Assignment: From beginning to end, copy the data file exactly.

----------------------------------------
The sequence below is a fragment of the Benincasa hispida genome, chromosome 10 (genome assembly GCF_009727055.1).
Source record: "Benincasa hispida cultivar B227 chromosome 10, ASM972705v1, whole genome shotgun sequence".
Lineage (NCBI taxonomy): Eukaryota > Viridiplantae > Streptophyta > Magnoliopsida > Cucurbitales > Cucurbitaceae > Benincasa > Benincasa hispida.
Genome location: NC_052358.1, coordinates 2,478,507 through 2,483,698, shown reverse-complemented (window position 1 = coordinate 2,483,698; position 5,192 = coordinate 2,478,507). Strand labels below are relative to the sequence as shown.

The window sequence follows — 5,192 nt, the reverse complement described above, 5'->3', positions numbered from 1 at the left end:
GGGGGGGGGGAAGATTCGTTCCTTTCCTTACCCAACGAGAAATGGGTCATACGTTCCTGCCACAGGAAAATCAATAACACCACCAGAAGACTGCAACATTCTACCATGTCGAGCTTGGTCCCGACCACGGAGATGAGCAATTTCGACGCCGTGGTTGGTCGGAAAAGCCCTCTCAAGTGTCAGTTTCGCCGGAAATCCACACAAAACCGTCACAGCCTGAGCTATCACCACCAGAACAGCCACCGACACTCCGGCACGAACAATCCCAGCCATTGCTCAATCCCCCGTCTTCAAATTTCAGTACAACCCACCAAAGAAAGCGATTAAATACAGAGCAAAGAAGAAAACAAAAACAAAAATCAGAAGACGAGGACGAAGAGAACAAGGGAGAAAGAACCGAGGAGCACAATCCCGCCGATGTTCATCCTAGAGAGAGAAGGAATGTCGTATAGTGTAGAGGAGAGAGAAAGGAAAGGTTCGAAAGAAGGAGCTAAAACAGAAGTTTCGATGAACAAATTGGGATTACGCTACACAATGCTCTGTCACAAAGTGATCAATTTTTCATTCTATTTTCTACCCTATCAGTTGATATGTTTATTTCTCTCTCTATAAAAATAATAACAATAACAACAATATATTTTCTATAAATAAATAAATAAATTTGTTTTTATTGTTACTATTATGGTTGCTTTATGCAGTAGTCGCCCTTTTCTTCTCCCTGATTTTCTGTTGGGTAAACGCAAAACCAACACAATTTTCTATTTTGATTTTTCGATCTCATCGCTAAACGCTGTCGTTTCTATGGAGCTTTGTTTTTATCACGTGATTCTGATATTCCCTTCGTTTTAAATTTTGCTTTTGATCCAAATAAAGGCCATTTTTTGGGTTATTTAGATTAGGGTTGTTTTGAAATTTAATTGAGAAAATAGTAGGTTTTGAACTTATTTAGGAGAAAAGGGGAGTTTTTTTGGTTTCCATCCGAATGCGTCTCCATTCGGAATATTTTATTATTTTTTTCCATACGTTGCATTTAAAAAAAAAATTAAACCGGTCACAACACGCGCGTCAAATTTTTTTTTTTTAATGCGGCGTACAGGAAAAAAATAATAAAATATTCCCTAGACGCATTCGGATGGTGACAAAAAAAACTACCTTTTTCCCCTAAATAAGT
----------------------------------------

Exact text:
The sequence below is a fragment of the Benincasa hispida genome, chromosome 10 (genome assembly GCF_009727055.1).
Source record: "Benincasa hispida cultivar B227 chromosome 10, ASM972705v1, whole genome shotgun sequence".
Lineage (NCBI taxonomy): Eukaryota > Viridiplantae > Streptophyta > Magnoliopsida > Cucurbitales > Cucurbitaceae > Benincasa > Benincasa hispida.
Genome location: NC_052358.1, coordinates 2,478,507 through 2,483,698, shown reverse-complemented (window position 1 = coordinate 2,483,698; position 5,192 = coordinate 2,478,507). Strand labels below are relative to the sequence as shown.

The window sequence follows — 5,192 nt, the reverse complement described above, 5'->3', positions numbered from 1 at the left end:
GGGGGGGGGGAAGATTCGTTCCTTTCCTTACCCAACGAGAAATGGGTCATACGTTCCTGCCACAGGAAAATCAATAACACCACCAGAAGACTGCAACATTCTACCATGTCGAGCTTGGTCCCGACCACGGAGATGAGCAATTTCGACGCCGTGGTTGGTCGGAAAAGCCCTCTCAAGTGTCAGTTTCGCCGGAAATCCACACAAAACCGTCACAGCCTGAGCTATCACCACCAGAACAGCCACCGACACTCCGGCACGAACAATCCCAGCCATTGCTCAATCCCCCGTCTTCAAATTTCAGTACAACCCACCAAAGAAAGCGATTAAATACAGAGCAAAGAAGAAAACAAAAACAAAAATCAGAAGACGAGGACGAAGAGAACAAGGGAGAAAGAACCGAGGAGCACAATCCCGCCGATGTTCATCCTAGAGAGAGAAGGAATGTCGTATAGTGTAGAGGAGAGAGAAAGGAAAGGTTCGAAAGAAGGAGCTAAAACAGAAGTTTCGATGAACAAATTGGGATTACGCTACACAATGCTCTGTCACAAAGTGATCAATTTTTCATTCTATTTTCTACCCTATCAGTTGATATGTTTATTTCTCTCTCTATAAAAATAATAACAATAACAACAATATATTTTCTATAAATAAATAAATAAATTTGTTTTTATTGTTACTATTATGGTTGCTTTATGCAGTAGTCGCCCTTTTCTTCTCCCTGATTTTCTGTTGGGTAAACGCAAAACCAACACAATTTTCTATTTTGATTTTTCGATCTCATCGCTAAACGCTGTCGTTTCTATGGAGCTTTGTTTTTATCACGTGATTCTGATATTCCCTTCGTTTTAAATTTTGCTTTTGATCCAAATAAAGGCCATTTTTTGGGTTATTTAGATTAGGGTTGTTTTGAAATTTAATTGAGAAAATAGTAGGTTTTGAACTTATTTAGGAGAAAAGGGGAGTTTTTTTGGTTTCCATCCGAATGCGTCTCCATTCGGAATATTTTATTATTTTTTTCCATACGTTGCATTTAAAAAAAAAATTAAACCGGTCACAACACGCGCGTCAAATTTTTTTTTTTTAATGCGGCGTACAGGAAAAAAATAATAAAATATTCCCTAGACGCATTCGGATGGTGACAAAAAAAACTACCTTTTTCCCCTAAATAAGT